When you’re in pain, nothing else matters. Chronic pain can be due to arthritis, back problems, fibromyalgia and many other sources. Transient pain, from physical exertion or injury, can be equally disruptive. You want help, but many of us are skeptical about taking prescription painkillers, worried about addiction, side effects and interactions with other medications. Currently pain relief, in the form of creams, gels, ointments and patches, can provide a cheaper, less invasive method. Find out what’s available, how they work, if they work and where to find them.

Different Types of Pain Relief

Currently, pain relief comes in four basic types: counter-irritants, analgesics, capsaicin (chili pepper extract) products and non-steroidal anti-inflammatory (NSAIDs.) Counter-irritants cause a feeling of heat or cold on the skin, giving soothing temporary relief. They contain ingredients like menthol, oil of evergreen or eucalyptus oil. Some examples are BIOFREEZE, Flexall and Icy Hot.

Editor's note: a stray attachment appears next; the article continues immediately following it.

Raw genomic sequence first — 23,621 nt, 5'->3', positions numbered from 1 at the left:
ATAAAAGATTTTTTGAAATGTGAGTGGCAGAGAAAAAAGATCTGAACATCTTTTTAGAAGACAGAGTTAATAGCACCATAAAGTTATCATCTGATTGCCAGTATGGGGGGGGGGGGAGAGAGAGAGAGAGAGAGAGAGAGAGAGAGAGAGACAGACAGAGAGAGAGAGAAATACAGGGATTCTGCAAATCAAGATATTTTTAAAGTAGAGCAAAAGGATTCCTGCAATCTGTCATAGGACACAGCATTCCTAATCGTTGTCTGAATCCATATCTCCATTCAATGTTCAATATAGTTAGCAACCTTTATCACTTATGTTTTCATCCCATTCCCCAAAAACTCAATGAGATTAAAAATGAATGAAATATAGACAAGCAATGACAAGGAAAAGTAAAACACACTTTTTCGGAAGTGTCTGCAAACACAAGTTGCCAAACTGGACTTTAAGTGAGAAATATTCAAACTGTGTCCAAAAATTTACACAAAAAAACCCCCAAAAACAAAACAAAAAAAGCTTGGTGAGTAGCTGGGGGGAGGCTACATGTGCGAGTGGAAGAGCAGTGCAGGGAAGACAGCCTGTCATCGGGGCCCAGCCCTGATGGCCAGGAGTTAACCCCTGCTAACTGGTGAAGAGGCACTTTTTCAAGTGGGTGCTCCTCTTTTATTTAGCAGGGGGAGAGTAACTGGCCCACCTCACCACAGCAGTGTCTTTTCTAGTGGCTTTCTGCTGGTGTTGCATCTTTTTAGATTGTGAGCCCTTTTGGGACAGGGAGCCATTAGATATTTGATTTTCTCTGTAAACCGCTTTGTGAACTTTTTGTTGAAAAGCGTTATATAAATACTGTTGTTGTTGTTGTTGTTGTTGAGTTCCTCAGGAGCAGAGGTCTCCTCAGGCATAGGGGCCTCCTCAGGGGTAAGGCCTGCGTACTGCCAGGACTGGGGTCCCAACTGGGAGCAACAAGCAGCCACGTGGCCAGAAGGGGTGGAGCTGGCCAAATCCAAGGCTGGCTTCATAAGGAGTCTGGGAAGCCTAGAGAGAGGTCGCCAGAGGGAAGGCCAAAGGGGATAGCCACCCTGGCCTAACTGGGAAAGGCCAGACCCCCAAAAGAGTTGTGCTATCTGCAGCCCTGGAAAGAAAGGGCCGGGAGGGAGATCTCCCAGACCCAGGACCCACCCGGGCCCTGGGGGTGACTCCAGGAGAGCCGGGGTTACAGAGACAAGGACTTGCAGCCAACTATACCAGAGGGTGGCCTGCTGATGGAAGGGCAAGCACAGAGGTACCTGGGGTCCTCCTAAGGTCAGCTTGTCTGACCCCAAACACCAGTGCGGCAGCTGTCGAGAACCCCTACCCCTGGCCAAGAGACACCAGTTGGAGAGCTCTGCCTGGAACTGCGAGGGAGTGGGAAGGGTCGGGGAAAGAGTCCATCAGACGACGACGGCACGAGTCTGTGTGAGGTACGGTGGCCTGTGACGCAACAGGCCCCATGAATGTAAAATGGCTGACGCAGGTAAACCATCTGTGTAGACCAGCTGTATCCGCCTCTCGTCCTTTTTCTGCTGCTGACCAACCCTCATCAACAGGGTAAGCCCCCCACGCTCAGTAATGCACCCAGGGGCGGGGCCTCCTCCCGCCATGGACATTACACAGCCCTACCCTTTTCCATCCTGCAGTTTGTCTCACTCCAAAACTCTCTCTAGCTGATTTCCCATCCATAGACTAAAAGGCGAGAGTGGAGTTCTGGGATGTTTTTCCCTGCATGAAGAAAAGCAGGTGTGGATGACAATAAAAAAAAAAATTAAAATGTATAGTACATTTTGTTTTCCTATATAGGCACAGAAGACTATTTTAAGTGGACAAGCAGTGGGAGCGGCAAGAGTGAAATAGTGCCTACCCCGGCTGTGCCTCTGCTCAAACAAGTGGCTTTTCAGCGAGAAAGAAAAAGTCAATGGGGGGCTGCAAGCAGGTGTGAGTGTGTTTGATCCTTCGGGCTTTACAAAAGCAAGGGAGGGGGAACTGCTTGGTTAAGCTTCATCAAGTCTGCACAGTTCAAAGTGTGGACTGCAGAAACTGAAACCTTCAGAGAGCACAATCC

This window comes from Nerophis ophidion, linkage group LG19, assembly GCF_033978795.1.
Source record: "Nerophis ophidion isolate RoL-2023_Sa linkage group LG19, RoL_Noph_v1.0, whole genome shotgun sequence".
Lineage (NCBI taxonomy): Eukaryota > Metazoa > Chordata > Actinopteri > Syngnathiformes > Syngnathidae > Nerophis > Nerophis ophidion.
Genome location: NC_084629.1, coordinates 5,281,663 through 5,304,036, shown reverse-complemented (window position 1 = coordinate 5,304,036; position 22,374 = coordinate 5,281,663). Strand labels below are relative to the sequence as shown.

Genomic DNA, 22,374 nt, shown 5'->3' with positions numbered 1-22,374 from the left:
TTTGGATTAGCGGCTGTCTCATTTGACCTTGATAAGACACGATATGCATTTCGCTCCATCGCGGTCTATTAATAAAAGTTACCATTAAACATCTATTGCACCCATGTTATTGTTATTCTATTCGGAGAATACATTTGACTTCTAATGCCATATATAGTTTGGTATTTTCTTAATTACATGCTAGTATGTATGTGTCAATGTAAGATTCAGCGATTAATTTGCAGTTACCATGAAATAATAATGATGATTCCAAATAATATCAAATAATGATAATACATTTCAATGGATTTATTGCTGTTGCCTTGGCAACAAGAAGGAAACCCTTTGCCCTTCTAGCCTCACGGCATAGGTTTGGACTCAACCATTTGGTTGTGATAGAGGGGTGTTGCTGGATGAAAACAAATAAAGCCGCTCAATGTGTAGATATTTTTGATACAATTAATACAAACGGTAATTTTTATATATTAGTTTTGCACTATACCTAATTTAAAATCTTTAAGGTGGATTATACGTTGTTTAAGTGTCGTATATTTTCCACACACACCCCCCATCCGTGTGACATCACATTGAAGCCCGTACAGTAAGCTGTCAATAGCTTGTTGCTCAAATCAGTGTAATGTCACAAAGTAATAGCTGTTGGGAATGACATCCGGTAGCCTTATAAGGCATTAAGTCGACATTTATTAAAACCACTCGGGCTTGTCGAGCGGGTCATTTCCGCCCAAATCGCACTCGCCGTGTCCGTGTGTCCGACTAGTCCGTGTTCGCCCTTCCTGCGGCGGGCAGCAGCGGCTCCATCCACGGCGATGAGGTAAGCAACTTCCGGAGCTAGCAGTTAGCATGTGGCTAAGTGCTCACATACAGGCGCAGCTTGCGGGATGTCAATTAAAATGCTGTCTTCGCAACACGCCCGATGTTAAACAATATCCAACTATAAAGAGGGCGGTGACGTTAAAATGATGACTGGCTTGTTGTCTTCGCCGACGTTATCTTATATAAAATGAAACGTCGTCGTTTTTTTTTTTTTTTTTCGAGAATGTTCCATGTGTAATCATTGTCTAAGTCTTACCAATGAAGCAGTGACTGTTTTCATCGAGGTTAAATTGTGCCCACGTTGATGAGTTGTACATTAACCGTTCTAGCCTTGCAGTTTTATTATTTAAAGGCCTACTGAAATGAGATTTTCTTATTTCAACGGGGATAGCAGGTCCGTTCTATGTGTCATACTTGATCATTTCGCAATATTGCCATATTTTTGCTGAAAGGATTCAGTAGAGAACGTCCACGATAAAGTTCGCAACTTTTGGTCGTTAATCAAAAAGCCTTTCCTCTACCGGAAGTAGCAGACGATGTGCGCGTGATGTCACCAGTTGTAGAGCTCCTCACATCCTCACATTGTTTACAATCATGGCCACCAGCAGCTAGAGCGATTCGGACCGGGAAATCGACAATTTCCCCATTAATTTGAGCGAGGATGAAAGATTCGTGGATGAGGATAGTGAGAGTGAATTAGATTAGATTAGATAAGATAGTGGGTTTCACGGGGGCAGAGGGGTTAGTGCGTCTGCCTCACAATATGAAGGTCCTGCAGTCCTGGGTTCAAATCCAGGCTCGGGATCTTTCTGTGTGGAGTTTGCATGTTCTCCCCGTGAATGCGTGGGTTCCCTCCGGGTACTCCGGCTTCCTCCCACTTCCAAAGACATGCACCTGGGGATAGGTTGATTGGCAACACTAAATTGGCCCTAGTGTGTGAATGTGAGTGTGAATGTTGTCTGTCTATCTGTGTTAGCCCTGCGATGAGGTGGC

painkillers are aspirin-like products containing salicylates. They provide temporary pain relief and can reduce inflammation as they are absorbed into the skin. These are marketed as BenGay, Aspercreme, Mobisyl and Sportcreme, to name a few. Capsaicin (chili pepper extract products) produces the burning sensation associated with chili peppers, but works by destructive nerve cells in a neurotransmitter called P, which is required for sending pain messages (mayoclinic.com). They are sold as Capzasin, Zostrix and many other brands. Non-steroidal anti-inflammatory creams and rhinitis may be similar to NSAIDs you take in pill form. For more information on prescription strength NSAID preparations, see below.

Treatement

To buy non-steroidal anti-inflammatory (NSAID) drug diklofenac in gel or plastics form, you will need a prescription from your doctor. All the other appropriate remedies mentioned above are available at the pharmacy or convenience stores over-the-counter. You can also order many current pain relief preparations online.

According to Stephanie Siegrest, MD, an expert in the treatment of osteoarthritis, one can not expect these treatments to penetrate all the soft tissue layers into the joints. Currently painkillers work with soft tissues.